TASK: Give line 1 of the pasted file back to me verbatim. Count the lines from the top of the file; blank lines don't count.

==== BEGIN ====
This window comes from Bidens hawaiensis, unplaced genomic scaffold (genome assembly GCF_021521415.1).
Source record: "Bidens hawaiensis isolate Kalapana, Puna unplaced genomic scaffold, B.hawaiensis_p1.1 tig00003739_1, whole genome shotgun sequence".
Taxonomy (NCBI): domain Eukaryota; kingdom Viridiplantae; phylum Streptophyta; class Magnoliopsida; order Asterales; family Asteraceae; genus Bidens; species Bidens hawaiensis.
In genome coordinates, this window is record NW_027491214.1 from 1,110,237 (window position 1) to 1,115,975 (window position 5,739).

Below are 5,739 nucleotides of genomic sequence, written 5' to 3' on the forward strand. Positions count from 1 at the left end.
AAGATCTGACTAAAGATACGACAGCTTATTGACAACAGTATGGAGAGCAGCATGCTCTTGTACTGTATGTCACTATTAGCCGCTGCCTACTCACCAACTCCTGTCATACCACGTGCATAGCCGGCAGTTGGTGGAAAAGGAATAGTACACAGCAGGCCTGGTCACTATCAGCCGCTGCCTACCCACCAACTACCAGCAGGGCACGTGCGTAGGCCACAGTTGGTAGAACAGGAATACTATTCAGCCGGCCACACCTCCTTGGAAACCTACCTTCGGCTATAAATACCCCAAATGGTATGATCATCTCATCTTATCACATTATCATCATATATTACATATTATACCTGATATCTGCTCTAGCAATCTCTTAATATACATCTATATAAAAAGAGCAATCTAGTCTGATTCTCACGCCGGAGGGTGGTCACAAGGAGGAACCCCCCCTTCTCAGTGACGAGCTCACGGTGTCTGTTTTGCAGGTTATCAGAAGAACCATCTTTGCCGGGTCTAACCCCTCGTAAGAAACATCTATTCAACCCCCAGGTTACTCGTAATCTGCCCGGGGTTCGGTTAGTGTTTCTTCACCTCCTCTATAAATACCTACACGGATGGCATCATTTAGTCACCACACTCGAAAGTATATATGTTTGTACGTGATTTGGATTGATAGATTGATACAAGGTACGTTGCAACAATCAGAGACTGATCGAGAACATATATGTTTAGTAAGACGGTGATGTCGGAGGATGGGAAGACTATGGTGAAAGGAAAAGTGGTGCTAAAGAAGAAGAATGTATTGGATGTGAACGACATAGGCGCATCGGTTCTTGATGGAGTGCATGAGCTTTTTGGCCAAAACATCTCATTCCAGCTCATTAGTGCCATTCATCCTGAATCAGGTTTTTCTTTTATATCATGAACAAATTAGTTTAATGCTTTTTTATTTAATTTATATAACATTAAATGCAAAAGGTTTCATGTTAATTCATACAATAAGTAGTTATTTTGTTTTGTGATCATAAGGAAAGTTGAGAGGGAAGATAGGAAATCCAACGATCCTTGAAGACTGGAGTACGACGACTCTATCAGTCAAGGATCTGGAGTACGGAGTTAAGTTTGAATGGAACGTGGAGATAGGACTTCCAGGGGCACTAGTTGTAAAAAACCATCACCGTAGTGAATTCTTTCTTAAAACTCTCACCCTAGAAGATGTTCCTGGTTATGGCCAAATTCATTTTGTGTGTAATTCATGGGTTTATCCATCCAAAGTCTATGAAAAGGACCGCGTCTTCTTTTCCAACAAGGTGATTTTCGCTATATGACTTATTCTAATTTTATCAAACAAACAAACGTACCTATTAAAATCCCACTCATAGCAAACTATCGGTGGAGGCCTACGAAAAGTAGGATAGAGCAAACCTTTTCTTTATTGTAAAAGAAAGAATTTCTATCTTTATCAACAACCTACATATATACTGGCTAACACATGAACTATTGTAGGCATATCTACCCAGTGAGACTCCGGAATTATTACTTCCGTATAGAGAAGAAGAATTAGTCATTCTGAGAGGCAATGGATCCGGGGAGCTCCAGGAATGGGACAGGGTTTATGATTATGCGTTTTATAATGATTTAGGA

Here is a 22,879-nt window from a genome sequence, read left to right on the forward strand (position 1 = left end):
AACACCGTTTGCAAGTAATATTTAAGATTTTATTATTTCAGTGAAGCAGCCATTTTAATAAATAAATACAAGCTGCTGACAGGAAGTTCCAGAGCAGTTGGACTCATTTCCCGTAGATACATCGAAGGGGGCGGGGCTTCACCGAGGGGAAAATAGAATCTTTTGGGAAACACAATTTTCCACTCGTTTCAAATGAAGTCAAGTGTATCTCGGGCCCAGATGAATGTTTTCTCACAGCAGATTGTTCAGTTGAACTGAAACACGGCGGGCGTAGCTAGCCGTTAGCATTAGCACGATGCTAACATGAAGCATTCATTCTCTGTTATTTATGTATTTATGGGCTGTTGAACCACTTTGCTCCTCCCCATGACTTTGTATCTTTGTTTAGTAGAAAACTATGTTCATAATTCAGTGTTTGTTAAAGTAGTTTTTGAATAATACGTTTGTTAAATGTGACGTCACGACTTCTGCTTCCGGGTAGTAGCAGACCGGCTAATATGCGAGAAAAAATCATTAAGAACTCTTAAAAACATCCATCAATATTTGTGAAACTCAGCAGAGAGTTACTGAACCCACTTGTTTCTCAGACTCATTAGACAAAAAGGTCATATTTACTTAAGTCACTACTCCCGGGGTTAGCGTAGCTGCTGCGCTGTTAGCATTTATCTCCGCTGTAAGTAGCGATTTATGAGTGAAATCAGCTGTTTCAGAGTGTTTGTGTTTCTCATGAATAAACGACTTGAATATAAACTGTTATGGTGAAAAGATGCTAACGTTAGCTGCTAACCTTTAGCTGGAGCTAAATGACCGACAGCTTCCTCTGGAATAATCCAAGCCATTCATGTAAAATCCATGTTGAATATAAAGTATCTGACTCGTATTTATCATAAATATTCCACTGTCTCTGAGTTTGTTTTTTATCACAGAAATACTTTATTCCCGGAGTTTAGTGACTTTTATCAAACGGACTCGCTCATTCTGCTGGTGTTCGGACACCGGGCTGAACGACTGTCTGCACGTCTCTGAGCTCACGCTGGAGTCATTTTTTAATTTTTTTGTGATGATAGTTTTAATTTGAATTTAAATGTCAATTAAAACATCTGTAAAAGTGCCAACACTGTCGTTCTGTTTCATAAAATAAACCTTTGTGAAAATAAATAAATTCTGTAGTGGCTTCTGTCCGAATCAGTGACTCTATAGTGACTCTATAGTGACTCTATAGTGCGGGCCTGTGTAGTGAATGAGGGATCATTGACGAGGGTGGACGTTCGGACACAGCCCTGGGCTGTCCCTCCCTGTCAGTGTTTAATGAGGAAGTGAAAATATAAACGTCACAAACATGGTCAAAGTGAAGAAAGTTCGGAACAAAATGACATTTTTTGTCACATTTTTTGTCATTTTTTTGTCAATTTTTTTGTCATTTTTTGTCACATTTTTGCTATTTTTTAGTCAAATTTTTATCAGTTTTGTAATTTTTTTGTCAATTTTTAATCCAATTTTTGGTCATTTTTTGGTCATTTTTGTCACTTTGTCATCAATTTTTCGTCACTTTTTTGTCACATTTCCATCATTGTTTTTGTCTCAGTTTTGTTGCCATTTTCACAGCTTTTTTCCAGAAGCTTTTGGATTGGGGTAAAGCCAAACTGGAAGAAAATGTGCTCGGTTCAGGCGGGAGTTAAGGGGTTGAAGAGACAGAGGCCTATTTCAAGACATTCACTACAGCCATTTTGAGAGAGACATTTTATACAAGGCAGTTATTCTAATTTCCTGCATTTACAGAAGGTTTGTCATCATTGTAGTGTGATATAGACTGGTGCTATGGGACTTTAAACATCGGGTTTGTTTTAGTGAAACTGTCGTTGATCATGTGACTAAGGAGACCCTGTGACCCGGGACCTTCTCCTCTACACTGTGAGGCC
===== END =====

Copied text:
This window comes from Bidens hawaiensis, unplaced genomic scaffold (genome assembly GCF_021521415.1).